Should We Censor Islamists?
In an April 30 op-ed written for the Los Angeles Times, scholar Ian Buruma addresses a recent Dutch proposal to censor parts of the Koran for inciting violence:
But are the words of the Koran, in fact, the main reason for political violence in the Middle East or Europe, perpetrated in the name of the faith?
Book-burners and others who make a fetish of words would say yes. But there is room for skepticism. To be sure, Islamist terrorists use the Koran to justify murderous actions, but the actual reasons for their holy war are generally political and not theological. Their main enemies are secular dictatorships in the Middle East, corrupted, in their view, by the decadent, soulless West. This revolutionary cause is influencing disaffected Muslims in Europe. Censoring the Koran would do nothing to stop this. Without meaning to be disrespectful to the Koran, or the Jewish Haggadah, which contains the wrathful passage mentioned above, there is an analogy to be drawn with the debate on violent movies or pornography. They too can be hateful. But do people commit crimes because of them? Probably not.
There are many violent and hateful words in novels, operas, churches, mosques, comic books, radio talk shows and so on. There has to be a balance between our desire for free speech and the protection against potential violence. Most democracies, including the United States, whose Constitution protects the right to free speech, have laws that forbid the use of words that incite violence.
Where to find that balance between free expression and stopping incitement to violence is one of the vital intellectual freedom issues raised by radical Islamism's war against the West. Should Western nations allow Islamists to produce and distribute materials that literally call for our destruction?
Earlier this month, the government of Australia offered one answer, when it announced that it was broadening its ban on books and other materials that express support for terrorism. In the words of Australia's Daily Telegraph newspaper:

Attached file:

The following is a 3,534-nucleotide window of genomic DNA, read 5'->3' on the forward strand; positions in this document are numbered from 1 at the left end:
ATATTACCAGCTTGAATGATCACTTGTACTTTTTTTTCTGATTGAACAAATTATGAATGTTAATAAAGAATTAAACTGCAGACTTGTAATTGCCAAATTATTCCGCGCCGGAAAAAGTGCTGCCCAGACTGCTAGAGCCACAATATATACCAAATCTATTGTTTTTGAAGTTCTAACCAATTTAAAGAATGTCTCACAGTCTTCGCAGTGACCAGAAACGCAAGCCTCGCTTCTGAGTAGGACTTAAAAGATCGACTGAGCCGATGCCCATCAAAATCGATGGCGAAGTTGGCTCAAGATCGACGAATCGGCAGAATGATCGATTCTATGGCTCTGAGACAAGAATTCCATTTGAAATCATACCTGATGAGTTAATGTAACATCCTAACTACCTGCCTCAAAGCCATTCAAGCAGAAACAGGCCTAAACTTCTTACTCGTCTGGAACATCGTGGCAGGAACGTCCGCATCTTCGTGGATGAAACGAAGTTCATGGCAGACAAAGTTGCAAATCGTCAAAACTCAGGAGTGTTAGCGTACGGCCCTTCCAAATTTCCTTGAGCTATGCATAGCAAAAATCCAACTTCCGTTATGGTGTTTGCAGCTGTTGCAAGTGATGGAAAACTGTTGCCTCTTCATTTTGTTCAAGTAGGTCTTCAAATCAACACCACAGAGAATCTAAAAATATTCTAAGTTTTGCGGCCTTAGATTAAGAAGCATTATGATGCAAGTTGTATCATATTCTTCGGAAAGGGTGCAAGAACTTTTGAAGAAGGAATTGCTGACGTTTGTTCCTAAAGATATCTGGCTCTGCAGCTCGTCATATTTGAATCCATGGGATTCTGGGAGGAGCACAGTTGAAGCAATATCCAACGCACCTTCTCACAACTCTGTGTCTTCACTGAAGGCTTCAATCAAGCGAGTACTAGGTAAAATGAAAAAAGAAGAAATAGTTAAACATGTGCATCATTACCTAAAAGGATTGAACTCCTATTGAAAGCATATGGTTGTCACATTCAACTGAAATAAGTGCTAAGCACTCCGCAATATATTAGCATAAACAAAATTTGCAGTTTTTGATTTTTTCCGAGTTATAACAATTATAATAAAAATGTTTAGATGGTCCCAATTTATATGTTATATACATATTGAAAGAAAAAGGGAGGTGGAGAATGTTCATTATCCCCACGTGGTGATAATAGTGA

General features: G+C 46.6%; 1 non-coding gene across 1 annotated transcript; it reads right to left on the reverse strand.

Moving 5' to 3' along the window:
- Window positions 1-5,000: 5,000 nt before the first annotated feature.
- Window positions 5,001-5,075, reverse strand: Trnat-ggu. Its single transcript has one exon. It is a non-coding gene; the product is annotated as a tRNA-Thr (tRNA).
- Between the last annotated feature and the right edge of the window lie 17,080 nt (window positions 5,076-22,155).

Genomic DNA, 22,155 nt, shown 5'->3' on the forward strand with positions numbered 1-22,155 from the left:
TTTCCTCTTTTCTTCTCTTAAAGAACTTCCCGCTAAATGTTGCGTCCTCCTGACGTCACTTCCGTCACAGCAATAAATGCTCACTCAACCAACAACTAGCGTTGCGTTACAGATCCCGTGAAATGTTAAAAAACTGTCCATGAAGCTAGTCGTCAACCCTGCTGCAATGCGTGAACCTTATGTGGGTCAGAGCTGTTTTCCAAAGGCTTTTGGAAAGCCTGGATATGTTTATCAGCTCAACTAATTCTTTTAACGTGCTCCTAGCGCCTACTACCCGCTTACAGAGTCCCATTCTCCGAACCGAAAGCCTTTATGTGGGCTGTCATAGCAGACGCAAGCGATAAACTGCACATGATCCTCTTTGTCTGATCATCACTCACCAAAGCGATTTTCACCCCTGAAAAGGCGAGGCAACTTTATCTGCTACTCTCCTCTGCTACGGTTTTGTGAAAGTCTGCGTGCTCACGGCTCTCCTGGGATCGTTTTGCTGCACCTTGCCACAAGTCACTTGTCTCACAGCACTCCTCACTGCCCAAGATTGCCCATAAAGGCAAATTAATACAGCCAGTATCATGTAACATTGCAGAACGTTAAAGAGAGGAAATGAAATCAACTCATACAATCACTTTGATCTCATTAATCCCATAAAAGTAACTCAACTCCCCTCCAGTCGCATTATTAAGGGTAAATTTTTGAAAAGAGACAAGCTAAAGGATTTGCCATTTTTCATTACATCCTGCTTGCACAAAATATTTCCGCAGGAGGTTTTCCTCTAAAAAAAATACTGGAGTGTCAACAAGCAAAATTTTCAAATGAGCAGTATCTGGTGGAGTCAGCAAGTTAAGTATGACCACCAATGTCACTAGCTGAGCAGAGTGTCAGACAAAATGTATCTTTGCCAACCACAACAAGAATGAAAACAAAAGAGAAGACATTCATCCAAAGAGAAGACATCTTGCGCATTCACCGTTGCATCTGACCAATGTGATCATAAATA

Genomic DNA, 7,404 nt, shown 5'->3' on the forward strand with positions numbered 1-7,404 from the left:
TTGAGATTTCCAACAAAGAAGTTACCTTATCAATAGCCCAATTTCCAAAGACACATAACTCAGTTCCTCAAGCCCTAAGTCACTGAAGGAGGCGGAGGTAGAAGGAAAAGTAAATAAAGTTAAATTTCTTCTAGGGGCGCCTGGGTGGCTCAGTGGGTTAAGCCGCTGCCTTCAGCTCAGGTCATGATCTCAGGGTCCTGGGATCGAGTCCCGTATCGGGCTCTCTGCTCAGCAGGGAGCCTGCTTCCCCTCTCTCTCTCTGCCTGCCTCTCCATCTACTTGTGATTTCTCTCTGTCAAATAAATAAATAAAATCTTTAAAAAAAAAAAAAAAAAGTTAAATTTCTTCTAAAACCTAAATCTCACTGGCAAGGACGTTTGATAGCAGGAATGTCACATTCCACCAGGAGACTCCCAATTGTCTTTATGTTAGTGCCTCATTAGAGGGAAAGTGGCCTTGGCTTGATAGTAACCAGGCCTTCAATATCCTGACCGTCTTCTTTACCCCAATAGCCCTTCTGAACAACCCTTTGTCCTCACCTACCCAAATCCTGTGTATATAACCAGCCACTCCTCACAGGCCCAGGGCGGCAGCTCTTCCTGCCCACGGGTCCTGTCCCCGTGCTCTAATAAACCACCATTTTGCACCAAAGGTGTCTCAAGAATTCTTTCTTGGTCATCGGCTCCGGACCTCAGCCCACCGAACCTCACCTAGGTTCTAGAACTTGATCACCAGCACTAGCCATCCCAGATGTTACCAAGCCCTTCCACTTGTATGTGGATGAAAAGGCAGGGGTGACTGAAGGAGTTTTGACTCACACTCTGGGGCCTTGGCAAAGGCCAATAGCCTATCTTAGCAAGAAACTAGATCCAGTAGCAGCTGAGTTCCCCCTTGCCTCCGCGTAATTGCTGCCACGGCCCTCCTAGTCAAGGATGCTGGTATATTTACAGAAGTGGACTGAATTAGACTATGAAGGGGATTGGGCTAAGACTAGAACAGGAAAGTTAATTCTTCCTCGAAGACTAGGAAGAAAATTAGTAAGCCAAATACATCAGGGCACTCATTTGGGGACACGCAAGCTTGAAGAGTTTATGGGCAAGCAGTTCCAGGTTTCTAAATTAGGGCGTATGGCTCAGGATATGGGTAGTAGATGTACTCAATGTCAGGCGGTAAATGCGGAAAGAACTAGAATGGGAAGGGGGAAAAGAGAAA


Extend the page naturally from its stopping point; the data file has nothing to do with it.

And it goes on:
Under the existing Classification Act, material can only be removed from sale if it is deemed likely to "promote, incite or instruct in matters of crime or violence".
But the amended law – to be discussed at a meeting between Mr Ruddock and the state attorneys-general in Canberra today – makes it an offence to circulate material that "advocates" a terrorist act.
Imported material published outside Australia will be stopped at Customs if it is found to glorify, praise or encourage acts of terrorism.
"We are not going to allow material to be out there saying terrorism is a good idea," he told The Daily Telegraph yesterday. "This is a zero-tolerance approach to terrorism.
In another article, the Telegraph gives two examples of books that would be banned under this statute:
The Ideological Attack, by Shaykh Abdul-Azeez bin Baaz, is an example of a book that will not stay on shelves.
"The Muslims today face a barbaric onslaught froth their enemies – the Jews, Christians, atheists, secularists and others," he writes.
"The Islamic lands are being invaded by various forms of unbelief and deviations; and throughout the Islaamic (sic) lands the winds of desire and corruption blow, the likes of which cannot be truly known except by Allah."
Another offensive tome, The Criminal West by Omar Hassan, also appears to fall within the parameters of advocating terrorism.
"No matter what price we have to pay, and what kind of hardship we may face, Islam must concord the world once more," the book reads.
Australia has previously banned two works written by Abdullah Azzam, the ideological mentor of Osama bin Laden. I regarded that decision as a mistake, and feel the same about this extension of censorship. While I understand why the Australian government is pursuing this course of action, it is wrong and counterproductive. It will not prevent Islamists from accessing this material via the Internet, while it will make it harder for Australian citizens who wish to educate themselves about the nature of radical Islamism.
Again, to quote Ian Buruma:
When it comes to banning hateful words, it must be imperative to show that they are designed to cause violence and, moreover, that they are likely to do so. Banning or censoring historic texts seems pointless because they can be put in the framework of the times when they were written. The reading of "Mein Kampf" may have led to mass murder in the past, but it is unlikely to do so now. Germans, on the other hand, are perhaps more justified in banning the book than, say, the British. There is, of course, a problem with believers who view ancient texts as the words of God and thus as valid for all times. But instead of censoring the books, we should focus on how they are used. If they are used to provoke violence, then the people who do so are breaking the law and must be dealt with accordingly.
It is one thing to ban direct incitements to violence and grisly beheading videos. However, banning works of Islamist ideology is both a violation of free expression and a hindrance to understanding our enemy.